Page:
Terence Ward Garling

Twenty year old Sydney man, Terence Ward Garling applied for a commission in the AIF in September 1914 and served with the Australian Field Artillery at Gallipoli, Egypt and France.  He received a number of citations and promotions becoming one of the youngest officers in the AIF at the age of 22. 

At the end of 1917 Terence was in England recovering from the effects of gas poisoning. He was ordered to return to France on 28th March, 1918. In his last letter home to his parents he wrote ominously that he, ‘was recalled to France yesterday on account of doings up the front.’

During a battle on the Somme at Dernancourt in April 1918, a shell splinter struck him in the left thigh while he was encouraging his men operating a battery of guns. He was evacuated to a field hospital, but died shortly afterwards.

Terence’s letter home, dated seven days before his death, was been annotated by his parents as ‘his last letter’. Following the letter are the bright pink telegrams that were sent to notify the family of the death of a soldier.

The Rev. Wilcoxson from the Greenwich Anglican church received these urgent telegrams requesting he notify Terence’s mother, Mrs Marie Garling of the death of her son. Priests and church ministers were often the bearers of sad news, notifying the next of kin of the death a family member in the War.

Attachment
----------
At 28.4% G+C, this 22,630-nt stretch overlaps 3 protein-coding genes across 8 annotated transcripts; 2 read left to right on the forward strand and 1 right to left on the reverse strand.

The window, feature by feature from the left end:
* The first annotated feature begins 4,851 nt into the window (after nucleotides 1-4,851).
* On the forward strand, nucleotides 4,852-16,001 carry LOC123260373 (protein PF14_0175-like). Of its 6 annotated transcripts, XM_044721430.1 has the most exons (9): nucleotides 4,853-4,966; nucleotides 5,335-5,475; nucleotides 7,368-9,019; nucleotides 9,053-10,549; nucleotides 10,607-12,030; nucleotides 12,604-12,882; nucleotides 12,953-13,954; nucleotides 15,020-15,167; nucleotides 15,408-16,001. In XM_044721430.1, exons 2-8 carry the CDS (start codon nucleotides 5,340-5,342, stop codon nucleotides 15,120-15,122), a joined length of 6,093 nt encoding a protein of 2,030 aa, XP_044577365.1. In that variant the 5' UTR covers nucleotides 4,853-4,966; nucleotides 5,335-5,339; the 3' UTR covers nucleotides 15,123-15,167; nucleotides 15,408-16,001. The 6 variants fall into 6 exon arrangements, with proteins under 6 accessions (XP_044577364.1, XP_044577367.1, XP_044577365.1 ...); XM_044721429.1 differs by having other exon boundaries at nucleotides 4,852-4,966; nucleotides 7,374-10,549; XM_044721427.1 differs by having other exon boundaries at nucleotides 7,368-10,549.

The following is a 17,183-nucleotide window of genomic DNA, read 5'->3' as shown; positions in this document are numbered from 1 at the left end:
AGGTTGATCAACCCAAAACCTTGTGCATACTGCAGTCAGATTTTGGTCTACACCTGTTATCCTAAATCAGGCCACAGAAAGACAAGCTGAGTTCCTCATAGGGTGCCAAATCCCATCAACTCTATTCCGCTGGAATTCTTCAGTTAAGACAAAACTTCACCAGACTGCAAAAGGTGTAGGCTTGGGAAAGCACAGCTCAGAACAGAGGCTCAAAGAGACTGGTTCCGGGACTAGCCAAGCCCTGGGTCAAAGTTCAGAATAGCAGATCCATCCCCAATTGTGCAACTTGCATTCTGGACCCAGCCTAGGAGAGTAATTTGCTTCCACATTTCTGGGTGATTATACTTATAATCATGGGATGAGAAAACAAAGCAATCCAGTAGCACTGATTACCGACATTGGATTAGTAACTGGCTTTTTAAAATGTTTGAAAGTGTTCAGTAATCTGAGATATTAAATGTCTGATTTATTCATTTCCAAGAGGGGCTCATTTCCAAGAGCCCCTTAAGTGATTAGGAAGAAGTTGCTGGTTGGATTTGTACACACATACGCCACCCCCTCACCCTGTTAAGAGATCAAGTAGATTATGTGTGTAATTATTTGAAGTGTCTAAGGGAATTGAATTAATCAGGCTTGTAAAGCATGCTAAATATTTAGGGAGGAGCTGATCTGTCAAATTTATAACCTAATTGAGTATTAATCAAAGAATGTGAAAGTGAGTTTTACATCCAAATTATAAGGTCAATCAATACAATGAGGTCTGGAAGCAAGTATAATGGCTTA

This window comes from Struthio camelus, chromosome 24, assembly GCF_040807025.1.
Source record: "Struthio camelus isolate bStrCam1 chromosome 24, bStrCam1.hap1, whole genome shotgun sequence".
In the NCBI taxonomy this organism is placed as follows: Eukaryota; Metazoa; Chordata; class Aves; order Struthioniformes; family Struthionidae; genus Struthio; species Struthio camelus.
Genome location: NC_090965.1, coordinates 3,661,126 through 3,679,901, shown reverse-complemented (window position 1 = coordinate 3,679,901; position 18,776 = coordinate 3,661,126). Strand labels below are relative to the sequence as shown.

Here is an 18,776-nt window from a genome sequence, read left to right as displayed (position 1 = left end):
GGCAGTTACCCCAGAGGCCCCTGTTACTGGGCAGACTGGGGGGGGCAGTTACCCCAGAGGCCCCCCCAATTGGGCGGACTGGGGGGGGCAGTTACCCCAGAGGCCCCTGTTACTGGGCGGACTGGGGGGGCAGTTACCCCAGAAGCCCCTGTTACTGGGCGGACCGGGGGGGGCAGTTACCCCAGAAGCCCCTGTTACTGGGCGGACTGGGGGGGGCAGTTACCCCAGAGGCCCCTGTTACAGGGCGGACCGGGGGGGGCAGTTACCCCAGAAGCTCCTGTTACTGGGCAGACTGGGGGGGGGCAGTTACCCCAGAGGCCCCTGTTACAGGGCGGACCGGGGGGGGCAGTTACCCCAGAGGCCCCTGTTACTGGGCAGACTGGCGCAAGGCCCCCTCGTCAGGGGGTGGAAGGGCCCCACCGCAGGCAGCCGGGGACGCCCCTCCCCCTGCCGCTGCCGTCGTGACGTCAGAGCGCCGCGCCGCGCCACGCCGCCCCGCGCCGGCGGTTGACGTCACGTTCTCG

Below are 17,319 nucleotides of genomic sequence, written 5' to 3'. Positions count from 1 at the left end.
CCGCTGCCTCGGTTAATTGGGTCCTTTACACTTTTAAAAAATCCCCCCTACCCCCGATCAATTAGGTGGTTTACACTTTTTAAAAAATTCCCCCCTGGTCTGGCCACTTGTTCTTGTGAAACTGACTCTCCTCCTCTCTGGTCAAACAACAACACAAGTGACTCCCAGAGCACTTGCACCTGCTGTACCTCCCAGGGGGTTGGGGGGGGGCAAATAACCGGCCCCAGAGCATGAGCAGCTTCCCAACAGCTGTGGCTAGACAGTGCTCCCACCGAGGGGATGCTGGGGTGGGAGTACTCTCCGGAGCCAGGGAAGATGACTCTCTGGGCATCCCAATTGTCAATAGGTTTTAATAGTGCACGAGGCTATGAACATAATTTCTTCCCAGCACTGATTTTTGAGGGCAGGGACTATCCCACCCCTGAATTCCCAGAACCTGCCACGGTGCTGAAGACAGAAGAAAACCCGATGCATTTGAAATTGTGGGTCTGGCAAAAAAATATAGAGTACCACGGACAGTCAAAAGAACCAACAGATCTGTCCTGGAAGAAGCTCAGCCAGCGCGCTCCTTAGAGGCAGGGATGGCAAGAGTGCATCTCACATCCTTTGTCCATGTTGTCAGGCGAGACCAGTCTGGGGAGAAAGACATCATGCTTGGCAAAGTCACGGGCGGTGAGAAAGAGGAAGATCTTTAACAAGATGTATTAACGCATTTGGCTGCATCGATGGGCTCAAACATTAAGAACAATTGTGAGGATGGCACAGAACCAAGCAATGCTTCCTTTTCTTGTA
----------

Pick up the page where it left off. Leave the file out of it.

After the telegrams came many letters of condolence from Generals and officers and from the men who were part of Terence’s artillery brigade. These letters describe a brave, respected, caring young officer. A life which had so much potential had been cut short.

After Terence’s death, his parents collected together his letters he wrote home during the War and bound them together into a memorial. They embossed the front of the book with the words, “In memoriam, Terence, 1914-1918”. They built a box to house the letters, with Terence’s initials and brigade colours decorating the front. This was their memorial to their youngest son who never came home.

An Anzac and some of his friends. "The Donks"
'An Anzac and some of his friends. "The Donks"'

Taken by official war photographer Frank Hurley, this image and its title are equally captivating  because it's such an ordinary photo of a young man looking after his animals in such  extraordinary circumstances. I can just imagine him saying something like 'Must be almost time to feed the donks' - an unremarkable job if he was at home, perhaps he was a farmer. Something else again at War in the Middle East. See pic.

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